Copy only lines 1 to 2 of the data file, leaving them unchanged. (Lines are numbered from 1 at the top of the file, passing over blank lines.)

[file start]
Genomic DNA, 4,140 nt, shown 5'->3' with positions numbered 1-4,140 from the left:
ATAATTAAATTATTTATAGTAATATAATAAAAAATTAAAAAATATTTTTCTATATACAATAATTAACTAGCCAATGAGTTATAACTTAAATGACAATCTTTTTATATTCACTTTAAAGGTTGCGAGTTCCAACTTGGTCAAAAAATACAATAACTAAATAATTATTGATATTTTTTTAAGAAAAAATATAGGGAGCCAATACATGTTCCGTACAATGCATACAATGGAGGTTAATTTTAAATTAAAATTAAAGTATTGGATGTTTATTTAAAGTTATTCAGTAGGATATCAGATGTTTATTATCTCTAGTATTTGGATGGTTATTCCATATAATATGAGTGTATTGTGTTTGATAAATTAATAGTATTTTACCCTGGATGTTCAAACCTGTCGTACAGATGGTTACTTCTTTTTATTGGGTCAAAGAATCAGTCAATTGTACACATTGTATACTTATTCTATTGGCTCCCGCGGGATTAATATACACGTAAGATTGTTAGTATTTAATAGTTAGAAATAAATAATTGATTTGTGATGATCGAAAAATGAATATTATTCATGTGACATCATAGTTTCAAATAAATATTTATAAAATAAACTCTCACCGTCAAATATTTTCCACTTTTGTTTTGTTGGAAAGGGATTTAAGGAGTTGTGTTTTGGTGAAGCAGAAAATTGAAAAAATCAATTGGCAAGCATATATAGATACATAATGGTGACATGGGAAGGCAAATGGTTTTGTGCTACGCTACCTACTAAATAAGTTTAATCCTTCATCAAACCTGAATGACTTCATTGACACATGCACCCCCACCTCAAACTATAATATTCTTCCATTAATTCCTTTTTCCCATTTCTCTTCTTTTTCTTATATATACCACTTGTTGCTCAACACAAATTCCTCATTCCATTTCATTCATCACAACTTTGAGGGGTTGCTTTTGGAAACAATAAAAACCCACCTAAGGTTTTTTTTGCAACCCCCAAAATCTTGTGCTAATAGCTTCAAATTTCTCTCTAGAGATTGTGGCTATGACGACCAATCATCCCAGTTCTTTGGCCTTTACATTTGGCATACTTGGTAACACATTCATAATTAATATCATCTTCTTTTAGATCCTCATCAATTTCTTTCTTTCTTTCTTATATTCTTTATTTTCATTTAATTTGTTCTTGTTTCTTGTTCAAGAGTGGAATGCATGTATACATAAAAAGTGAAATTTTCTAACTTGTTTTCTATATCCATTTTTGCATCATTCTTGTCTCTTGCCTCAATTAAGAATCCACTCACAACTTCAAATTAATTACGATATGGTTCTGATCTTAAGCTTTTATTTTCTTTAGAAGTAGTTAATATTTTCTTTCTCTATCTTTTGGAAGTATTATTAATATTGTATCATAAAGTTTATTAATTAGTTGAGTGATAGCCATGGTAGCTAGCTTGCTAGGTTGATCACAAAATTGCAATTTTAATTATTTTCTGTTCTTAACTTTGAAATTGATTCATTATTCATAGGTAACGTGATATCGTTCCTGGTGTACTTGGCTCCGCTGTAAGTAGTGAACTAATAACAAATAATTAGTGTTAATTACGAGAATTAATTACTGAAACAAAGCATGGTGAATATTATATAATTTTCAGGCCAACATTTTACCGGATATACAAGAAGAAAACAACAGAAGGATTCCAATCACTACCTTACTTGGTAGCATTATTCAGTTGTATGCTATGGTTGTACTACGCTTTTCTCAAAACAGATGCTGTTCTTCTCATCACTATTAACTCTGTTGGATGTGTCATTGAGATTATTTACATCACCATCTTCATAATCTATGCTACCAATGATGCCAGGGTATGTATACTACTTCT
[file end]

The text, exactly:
Genomic DNA, 4,140 nt, shown 5'->3' with positions numbered 1-4,140 from the left:
ATAATTAAATTATTTATAGTAATATAATAAAAAATTAAAAAATATTTTTCTATATACAATAATTAACTAGCCAATGAGTTATAACTTAAATGACAATCTTTTTATATTCACTTTAAAGGTTGCGAGTTCCAACTTGGTCAAAAAATACAATAACTAAATAATTATTGATATTTTTTTAAGAAAAAATATAGGGAGCCAATACATGTTCCGTACAATGCATACAATGGAGGTTAATTTTAAATTAAAATTAAAGTATTGGATGTTTATTTAAAGTTATTCAGTAGGATATCAGATGTTTATTATCTCTAGTATTTGGATGGTTATTCCATATAATATGAGTGTATTGTGTTTGATAAATTAATAGTATTTTACCCTGGATGTTCAAACCTGTCGTACAGATGGTTACTTCTTTTTATTGGGTCAAAGAATCAGTCAATTGTACACATTGTATACTTATTCTATTGGCTCCCGCGGGATTAATATACACGTAAGATTGTTAGTATTTAATAGTTAGAAATAAATAATTGATTTGTGATGATCGAAAAATGAATATTATTCATGTGACATCATAGTTTCAAATAAATATTTATAAAATAAACTCTCACCGTCAAATATTTTCCACTTTTGTTTTGTTGGAAAGGGATTTAAGGAGTTGTGTTTTGGTGAAGCAGAAAATTGAAAAAATCAATTGGCAAGCATATATAGATACATAATGGTGACATGGGAAGGCAAATGGTTTTGTGCTACGCTACCTACTAAATAAGTTTAATCCTTCATCAAACCTGAATGACTTCATTGACACATGCACCCCCACCTCAAACTATAATATTCTTCCATTAATTCCTTTTTCCCATTTCTCTTCTTTTTCTTATATATACCACTTGTTGCTCAACACAAATTCCTCATTCCATTTCATTCATCACAACTTTGAGGGGTTGCTTTTGGAAACAATAAAAACCCACCTAAGGTTTTTTTTGCAACCCCCAAAATCTTGTGCTAATAGCTTCAAATTTCTCTCTAGAGATTGTGGCTATGACGACCAATCATCCCAGTTCTTTGGCCTTTACATTTGGCATACTTGGTAACACATTCATAATTAATATCATCTTCTTTTAGATCCTCATCAATTTCTTTCTTTCTTTCTTATATTCTTTATTTTCATTTAATTTGTTCTTGTTTCTTGTTCAAGAGTGGAATGCATGTATACATAAAAAGTGAAATTTTCTAACTTGTTTTCTATATCCATTTTTGCATCATTCTTGTCTCTTGCCTCAATTAAGAATCCACTCACAACTTCAAATTAATTACGATATGGTTCTGATCTTAAGCTTTTATTTTCTTTAGAAGTAGTTAATATTTTCTTTCTCTATCTTTTGGAAGTATTATTAATATTGTATCATAAAGTTTATTAATTAGTTGAGTGATAGCCATGGTAGCTAGCTTGCTAGGTTGATCACAAAATTGCAATTTTAATTATTTTCTGTTCTTAACTTTGAAATTGATTCATTATTCATAGGTAACGTGATATCGTTCCTGGTGTACTTGGCTCCGCTGTAAGTAGTGAACTAATAACAAATAATTAGTGTTAATTACGAGAATTAATTACTGAAACAAAGCATGGTGAATATTATATAATTTTCAGGCCAACATTTTACCGGATATACAAGAAGAAAACAACAGAAGGATTCCAATCACTACCTTACTTGGTAGCATTATTCAGTTGTATGCTATGGTTGTACTACGCTTTTCTCAAAACAGATGCTGTTCTTCTCATCACTATTAACTCTGTTGGATGTGTCATTGAGATTATTTACATCACCATCTTCATAATCTATGCTACCAATGATGCCAGGGTATGTATACTACTTCT